Make a budget and ditch the poor student stereotype
Being a university or college student is hard work. And we’re not just talking about your schoolwork. This will most likely be the first time you move away from home and get your own place. You might have to start grocery shopping on your own. Pay for your own bills. Do your own laundry at a Laundromat. And all these things cost money.
Bet you feel the poor student stereotype creeping in. But that doesn’t need to be case.
You could do a dreaded thing called budgeting. It may sound tedious, and only something grownups do, but a good budget will help you not be broke by the holidays. And that’s awesome.
Here’s how to budget:
Step 1. Figure out how much money you have to play with
Make a list of all the sources of income you will have for the school year. These could include:
• Student loans
• Scholarship money
• Grants or bursaries
• Income from your job
• Money from your parents or grandparents
Step 2. Set up an emergency fund.
Life happens. It’s totally unpredictable that way. Your printer will break. You’ll accidentally roam with your cellphone. Or you will need to fly home suddenly. Being prepared for this stuff is part of growing up.
We recommend putting at least $500 aside as “untouchable” money. So when an emergency happens, you have a little something to help you out.
A great way to build up this emergency fund is with the Simply Save program, which automatically transfers a small amount of money into a savings account whenever you use your TD Canada Trust Access Card.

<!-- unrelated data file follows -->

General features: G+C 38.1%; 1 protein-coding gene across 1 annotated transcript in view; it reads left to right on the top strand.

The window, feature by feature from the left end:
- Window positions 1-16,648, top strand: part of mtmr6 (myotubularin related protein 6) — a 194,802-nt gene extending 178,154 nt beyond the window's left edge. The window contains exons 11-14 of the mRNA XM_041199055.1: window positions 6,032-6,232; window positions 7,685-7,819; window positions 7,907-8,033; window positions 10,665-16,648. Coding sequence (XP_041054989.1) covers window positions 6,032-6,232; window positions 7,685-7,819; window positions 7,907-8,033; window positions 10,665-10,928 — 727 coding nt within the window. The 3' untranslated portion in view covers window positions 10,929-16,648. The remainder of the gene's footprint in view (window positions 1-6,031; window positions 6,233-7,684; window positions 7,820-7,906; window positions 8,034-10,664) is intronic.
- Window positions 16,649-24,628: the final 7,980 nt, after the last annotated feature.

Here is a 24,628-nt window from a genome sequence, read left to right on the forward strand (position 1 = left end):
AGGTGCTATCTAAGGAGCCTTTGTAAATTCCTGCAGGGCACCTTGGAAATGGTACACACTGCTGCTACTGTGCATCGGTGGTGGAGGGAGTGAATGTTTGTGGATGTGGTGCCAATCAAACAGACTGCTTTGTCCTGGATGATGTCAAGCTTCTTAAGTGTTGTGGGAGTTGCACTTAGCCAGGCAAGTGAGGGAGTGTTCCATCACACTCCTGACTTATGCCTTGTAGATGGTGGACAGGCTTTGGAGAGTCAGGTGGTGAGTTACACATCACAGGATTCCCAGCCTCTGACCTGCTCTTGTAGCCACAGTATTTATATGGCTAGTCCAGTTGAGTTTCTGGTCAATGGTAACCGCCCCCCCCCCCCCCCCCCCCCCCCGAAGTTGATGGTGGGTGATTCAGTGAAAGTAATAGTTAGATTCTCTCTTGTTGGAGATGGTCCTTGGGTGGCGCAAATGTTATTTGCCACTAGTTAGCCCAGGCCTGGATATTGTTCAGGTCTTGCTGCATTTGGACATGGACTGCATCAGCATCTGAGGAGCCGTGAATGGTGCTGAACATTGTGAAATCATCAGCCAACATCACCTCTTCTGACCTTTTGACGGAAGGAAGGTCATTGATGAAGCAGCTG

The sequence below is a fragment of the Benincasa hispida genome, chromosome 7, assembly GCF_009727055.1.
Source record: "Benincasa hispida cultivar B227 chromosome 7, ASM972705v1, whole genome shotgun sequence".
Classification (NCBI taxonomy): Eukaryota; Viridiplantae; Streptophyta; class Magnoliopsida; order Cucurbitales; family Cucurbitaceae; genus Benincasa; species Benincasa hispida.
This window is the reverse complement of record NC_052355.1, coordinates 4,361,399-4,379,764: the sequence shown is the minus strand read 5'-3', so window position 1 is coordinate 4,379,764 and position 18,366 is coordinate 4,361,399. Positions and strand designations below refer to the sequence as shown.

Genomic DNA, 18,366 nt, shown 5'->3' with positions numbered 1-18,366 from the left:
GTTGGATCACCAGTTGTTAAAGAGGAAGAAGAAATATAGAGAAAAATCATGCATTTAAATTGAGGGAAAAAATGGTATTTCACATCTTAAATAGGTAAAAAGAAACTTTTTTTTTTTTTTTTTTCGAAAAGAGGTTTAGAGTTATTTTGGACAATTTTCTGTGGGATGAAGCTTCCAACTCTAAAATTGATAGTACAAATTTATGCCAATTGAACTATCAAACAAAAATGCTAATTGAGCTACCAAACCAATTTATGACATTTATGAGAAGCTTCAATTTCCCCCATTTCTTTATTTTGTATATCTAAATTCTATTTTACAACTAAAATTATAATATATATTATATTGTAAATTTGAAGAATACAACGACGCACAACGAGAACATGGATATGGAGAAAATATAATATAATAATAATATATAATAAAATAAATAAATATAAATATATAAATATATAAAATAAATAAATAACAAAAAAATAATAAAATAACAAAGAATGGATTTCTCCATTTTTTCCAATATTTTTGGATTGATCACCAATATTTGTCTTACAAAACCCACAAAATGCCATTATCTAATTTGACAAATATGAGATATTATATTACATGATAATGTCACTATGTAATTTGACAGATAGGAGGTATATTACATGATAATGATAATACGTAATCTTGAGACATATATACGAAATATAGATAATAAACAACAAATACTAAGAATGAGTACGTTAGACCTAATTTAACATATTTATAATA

Step 3. Figure out your monthly “income”
Often when you are a student your “income” is a lump sum amount of money that you need to stretch across the semester or entire school year. First, subtract your emergency fund from your total income. Then take what you have left over and divide it by the number of months you’ll be in school. Now you have a max amount of money you can spend each month.
Step 4. Figure out how much school will actually cost you
Write down all your monthly expenses. If you’re not sure, track your spending by monitoring your online bank account activity. Typical student costs will include:
• Tuition, textbooks and school supplies
• Rent or dorm fees
• Groceries and personal products (shampoo, soap)
• Cellphone bill
• Internet bill
• Transit pass or gas for your car
• Online music or video subscriptions
• Hydro or other utility bills
• Entertainment and going out
Mark the ones that are mandatory expenses and the ones that are nice to have.
Step 5. Put it all together
The rule of thumb for budgeting: if you have more costs than income coming in, then you’ll need to find ways to cut back. Remember, you can’t go into the negative with your budget.
The easiest way to cut back is to eliminate the “nice to haves”
Or to put a cap on certain types of spending (such as online subscriptions or takeout). You could also increase your income by getting a job while you are in school. It’s up to you how you balance your budget and your workload while you are in school.
Remember, a budget looks great on paper - but it only helps you if you actually follow it. If you notice that your budget is way off by the end of the semester, don’t get discouraged. Just repeat the steps again based on more realistic numbers. Then try again next semester.
You’ll get the hang of it.